Barbara Höller’s critical engagement with space, the overlaying of surfaces, grids and linear structures, principles of randomness and consistent linear systems, movements and vibrations is founded on the characteristics of concrete art and carries within it elements of Op Art. Her way of working both formally and in regard to content has exceptional consequences – the aforementioned aspects have been defining for the stringent further development of the work group of the last four years.
Drawings made in 2016 an belonging to the Interferenzen [Interferences] series are in black pigment liner or Indian ink and, chronologically speaking, are also the beginning of the work group in which Höller examines the so-called moiré effect that arises where finely delineated grid structures overlap. The artist lays from two to four hatchings on top of each other at acute angles so as to open up four or five hexagonal spatial structures. These can be understood as references to architectonic formations that break through our customary perceptual limitations and challenge our ways of seeing. The subsequent silkscreen series Vibration Research (2018) then employs a number of colours in order to achieve the surprising effects that these structural overlays produce. Ultimately, the overall impression here is more atmospheric and softer than with the high-contrast black-and-white works. As the title might suggest, Höller regards her series as research work that examines the artistic potential of the optical interference patterns or moiré effect. Her linear structures are transferred to a screen and printed three or four times, each successive print run being given a slight turn or shift. The results are complex interference patterns which engender fascinating visual impressions.
The large-scale wall installation, Interferencija, in the Labin City Library in Croatia in 2017 was the first occasion when Barbara Höller translated the unsettling effects of the moiré effect into a installation using adhesive tapes. Worth noting here is that the dimensions of these wall pieces always relate to the site specific architectural situation. Two years later, as part of an exhibition, she expanded the work group by an additional facet by making use of an unused glass vitrine some meters in length as a temporary pictorial surface. Once again she used coloured adhesive tape to produce the allegedly vibrating patterns. From the perspective of the viewer’s peripheral vision and their rapidly changing position while walking through the Hallway in Pink (2019), what is actually a static installation appears to be in motion. This is due to the combination of reflections in the glass and seeing through the glass to the wall and the shadows projected onto it by the grid structures. The vitrine, an empty and almost ignored piece of furniture, takes on a new spatial character. Höller has repeatedly worked with both glass and the modularity principle – in the White Noise cycle (2019) and the four-part, variable wall object, Yada Yada Yada (2019), for example. Although in the latter there is no narrow adhesive tape to impart dynamism to the wall, there is a projected shadow that comes from the double-sided printing of grid structures on a glass surface. Just as in the above-mentioned vitrine installation “time”, “motion” and “space” already play a role because of the effect of the shadows and the active “passing-by”, the adjustable wall object also engages with these three aspects: “The object is dedicated to the endless simulation of motion. ( . . . ) If the order is maintained, the first part can always been placed at the end – but the tapes always find their continuance and supplement each other,” explains the artist in a short text about her work.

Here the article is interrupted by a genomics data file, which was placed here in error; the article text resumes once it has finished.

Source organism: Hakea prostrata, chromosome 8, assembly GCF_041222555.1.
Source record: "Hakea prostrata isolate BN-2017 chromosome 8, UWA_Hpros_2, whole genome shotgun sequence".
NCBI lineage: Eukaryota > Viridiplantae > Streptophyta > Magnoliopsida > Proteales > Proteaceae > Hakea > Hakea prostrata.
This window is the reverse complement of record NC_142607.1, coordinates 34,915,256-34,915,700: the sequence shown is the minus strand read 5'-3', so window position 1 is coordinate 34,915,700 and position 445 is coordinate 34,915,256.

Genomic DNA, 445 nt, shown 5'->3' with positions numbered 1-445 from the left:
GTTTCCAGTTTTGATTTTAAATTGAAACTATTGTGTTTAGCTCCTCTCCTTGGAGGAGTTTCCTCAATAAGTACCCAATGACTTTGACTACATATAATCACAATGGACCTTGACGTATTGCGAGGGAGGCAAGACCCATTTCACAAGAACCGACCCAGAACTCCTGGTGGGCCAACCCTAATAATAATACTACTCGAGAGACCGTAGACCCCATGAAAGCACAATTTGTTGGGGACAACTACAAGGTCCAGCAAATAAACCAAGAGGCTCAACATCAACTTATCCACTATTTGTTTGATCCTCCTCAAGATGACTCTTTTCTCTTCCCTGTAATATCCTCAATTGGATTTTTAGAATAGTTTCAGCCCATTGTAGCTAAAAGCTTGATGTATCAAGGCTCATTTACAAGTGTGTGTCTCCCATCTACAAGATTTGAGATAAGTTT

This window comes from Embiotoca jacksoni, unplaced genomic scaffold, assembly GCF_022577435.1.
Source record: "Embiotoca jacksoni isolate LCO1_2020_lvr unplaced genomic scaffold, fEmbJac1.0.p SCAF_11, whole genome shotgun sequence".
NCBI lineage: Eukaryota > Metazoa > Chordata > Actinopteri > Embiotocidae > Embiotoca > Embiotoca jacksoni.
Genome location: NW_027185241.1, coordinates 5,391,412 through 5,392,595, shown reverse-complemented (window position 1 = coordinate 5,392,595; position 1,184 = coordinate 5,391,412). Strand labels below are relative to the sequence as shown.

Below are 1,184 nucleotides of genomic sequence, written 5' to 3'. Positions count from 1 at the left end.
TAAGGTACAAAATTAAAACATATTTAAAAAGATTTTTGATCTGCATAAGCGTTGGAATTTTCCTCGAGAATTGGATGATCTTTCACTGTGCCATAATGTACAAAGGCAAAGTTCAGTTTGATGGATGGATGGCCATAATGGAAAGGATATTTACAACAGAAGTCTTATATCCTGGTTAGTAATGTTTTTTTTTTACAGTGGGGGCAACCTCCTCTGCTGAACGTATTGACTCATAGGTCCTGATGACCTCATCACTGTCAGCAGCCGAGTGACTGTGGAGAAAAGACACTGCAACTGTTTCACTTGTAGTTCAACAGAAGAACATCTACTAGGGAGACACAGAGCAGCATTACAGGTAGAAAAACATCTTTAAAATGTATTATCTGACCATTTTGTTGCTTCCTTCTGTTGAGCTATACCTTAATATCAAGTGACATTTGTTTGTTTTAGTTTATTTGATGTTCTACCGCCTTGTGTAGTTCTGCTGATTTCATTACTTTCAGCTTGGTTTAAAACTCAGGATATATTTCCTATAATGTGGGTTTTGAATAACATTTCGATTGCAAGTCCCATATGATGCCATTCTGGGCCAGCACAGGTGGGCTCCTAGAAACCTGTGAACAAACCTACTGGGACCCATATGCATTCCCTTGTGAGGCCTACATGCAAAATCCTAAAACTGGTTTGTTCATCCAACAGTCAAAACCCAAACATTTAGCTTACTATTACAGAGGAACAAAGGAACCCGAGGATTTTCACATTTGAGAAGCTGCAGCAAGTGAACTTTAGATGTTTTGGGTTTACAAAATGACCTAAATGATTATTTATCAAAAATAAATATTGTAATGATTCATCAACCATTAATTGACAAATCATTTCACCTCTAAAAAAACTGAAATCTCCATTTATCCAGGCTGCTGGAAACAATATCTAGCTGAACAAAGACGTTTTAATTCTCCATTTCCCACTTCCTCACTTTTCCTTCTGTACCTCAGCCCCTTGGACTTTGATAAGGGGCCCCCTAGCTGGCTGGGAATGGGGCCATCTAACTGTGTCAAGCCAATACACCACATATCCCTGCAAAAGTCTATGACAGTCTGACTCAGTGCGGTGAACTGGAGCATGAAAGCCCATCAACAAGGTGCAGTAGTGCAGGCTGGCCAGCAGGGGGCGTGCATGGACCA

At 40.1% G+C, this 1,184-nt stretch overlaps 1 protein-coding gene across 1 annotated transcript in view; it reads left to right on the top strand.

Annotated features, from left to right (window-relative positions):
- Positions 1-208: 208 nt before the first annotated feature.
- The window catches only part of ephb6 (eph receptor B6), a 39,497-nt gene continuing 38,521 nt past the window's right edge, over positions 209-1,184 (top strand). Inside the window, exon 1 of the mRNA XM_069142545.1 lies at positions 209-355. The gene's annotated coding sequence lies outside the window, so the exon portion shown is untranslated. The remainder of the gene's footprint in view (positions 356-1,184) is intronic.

In the process of using the adhesive tape and developing the related installation Höller began to take notice of the in-between areas that remained free – separated from the surface – which she then defined as interstitial space. Höller deals with the various aspects of the characteristics of the term “interstitial space”. Here, she is not only concerned with architectural and physical approaches but also with the interpretation of the term as a potential space or room for manoeuvre in which social interaction takes place, the personal or structural parameters are explored or new technical possibilities for digital transformation are opened up.
In series such as Plac (2018), Drift (2018), Arrow (2018/19) and Driften (2019) she again takes up the formal aspect of the tapes which have optically receded into being white linear structures in paint. In contrast, the interstitial spaces are vertically structured, divided into segments or moved to the centre of events as arrow-like, asymmetrical rhomboids with coloured accents. Seen from a distance, they constitute a diffuse illusions of depth.
In Driften (2019), the artist engages with virtual space when the physical limitations and laws of our earthly world no longer apply. In the realm of the internet, which is subject to permanent change and has no claim to permanency, nothing is unequivocal, nothing as it seems to be. Being prepared to continually adjust to new circumstances, to look at matters from various sides so as to be able to correctly categorise media-processed information, is reflected in Höller’s flexible and simultaneously very definitely well-considered and systematically constructed pictures.